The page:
There are four points to be taken from ECLAC’s FDI investment report pertaining to Guyana and the Caribbean. First and foremost, Guyana remains a “hot prospect” for FDI, driven by the oil sector and the ripple effect that sector is having on the rest of the economy. The dynamic nature of Guyana’s oil sector is having a knock-on effect into other parts of the economy. The development of the oil sector is pushing a badly needed overhaul of the country’s roads, bridges, harbors, airports, electricity grid, and boosting sea and flood defenses. According to the ECLAC report new non-hydrocarbon projects worth $180 million were announced in 2021, an increase of 397 percent over 2020.
Part of the ripple effect of oil revenues is the Guyanese government’s efforts to diversify the economy away from hydrocarbons by promoting other sectors, such as agriculture, business support services, healthcare, and technology. The Guyana Office for Investment (GOINVEST) is active in working with foreign companies. It is understood by the Guyanese government that the oil wealth is transitory as the global economy moves toward renewables. One of the government’s aspirations is to make Guyana a breadbasket for the rest of the Caribbean, which currently imports a large portion of its food.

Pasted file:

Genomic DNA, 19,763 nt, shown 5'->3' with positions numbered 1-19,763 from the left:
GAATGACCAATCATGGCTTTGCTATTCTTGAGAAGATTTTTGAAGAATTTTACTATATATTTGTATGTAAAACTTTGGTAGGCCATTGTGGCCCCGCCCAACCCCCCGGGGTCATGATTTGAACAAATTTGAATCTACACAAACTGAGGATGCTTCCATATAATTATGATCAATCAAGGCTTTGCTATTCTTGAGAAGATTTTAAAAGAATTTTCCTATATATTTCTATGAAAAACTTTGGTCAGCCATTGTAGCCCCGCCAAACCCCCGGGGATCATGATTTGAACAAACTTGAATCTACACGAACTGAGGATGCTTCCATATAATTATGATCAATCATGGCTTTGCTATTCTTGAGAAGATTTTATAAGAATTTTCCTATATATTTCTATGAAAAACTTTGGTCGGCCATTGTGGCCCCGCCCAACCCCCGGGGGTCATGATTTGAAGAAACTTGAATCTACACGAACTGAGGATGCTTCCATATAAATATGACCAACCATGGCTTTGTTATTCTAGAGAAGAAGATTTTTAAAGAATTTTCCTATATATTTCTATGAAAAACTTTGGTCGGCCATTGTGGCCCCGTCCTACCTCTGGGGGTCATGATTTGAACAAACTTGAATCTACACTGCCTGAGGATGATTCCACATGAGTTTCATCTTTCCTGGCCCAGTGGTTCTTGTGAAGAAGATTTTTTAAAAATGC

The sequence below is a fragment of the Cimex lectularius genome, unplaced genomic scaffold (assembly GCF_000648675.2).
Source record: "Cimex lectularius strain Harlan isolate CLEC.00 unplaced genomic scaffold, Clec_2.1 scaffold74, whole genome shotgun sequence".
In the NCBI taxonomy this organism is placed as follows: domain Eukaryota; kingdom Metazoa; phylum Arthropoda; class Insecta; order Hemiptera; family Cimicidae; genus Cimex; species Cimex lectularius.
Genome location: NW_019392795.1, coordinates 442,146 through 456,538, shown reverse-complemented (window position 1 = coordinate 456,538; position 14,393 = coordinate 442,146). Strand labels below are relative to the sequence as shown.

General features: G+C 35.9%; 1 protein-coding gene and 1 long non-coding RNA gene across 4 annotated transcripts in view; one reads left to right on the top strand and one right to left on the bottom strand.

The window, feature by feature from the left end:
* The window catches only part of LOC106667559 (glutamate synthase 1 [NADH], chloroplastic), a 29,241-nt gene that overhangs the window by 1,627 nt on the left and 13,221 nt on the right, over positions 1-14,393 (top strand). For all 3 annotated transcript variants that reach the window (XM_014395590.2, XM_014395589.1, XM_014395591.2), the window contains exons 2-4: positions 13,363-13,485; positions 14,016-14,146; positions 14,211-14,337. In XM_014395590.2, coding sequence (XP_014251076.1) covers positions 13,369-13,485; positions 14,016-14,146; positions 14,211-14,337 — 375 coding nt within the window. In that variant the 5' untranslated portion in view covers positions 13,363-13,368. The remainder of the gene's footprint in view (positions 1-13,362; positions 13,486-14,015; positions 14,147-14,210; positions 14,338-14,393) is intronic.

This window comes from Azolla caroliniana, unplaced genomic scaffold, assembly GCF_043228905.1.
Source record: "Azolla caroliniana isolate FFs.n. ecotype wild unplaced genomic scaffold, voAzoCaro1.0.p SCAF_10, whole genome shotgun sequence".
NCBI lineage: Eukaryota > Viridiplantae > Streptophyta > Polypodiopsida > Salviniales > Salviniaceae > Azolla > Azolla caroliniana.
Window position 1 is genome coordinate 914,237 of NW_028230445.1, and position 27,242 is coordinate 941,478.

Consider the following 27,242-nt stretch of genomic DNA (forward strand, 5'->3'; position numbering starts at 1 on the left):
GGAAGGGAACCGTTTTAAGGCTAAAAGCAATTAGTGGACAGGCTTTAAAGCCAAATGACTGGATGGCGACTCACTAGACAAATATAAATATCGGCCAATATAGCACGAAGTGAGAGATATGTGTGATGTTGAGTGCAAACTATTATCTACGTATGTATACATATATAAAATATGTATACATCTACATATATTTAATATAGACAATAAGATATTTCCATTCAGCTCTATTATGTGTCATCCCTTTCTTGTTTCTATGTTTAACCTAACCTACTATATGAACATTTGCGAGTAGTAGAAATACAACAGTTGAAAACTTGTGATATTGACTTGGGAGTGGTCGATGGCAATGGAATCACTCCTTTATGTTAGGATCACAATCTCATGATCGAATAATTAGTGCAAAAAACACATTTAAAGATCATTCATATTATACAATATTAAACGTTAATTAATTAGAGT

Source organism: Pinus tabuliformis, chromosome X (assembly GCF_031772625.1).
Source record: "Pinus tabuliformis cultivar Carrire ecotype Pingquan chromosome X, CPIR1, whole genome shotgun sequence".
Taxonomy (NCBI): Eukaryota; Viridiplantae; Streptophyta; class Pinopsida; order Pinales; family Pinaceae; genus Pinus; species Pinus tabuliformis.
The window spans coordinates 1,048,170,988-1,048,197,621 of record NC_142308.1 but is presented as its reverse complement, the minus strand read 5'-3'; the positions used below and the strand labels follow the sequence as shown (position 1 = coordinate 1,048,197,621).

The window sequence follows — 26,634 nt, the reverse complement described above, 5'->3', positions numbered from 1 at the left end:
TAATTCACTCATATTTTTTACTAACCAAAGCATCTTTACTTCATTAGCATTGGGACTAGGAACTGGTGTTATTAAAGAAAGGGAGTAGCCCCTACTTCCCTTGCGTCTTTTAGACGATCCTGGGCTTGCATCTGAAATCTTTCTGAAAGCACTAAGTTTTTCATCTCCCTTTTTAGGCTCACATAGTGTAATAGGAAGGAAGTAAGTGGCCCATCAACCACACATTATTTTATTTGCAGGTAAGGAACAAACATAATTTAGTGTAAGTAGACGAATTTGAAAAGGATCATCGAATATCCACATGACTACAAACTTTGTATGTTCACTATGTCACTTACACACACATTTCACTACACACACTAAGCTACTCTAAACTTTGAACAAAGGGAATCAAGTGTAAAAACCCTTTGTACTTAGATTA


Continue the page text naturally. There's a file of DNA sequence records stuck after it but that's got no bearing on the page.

The second point is that Guyana is demonstrating that it has the potential to pull along the rest of the Caribbean. This is evident in the largest major non-hydrocarbon related investment that came in the telecommunications sector due to an announcement by Jamaican company Digicel that it will lay a submarine cable to provide the country with high-technology internet and telephone services. The Digicel “Deep Blue” project has an estimated value of $137 million. Digicel has already signed a partnership agreement with Orange (a French company) to extend the system from Trinidad to French Guiana.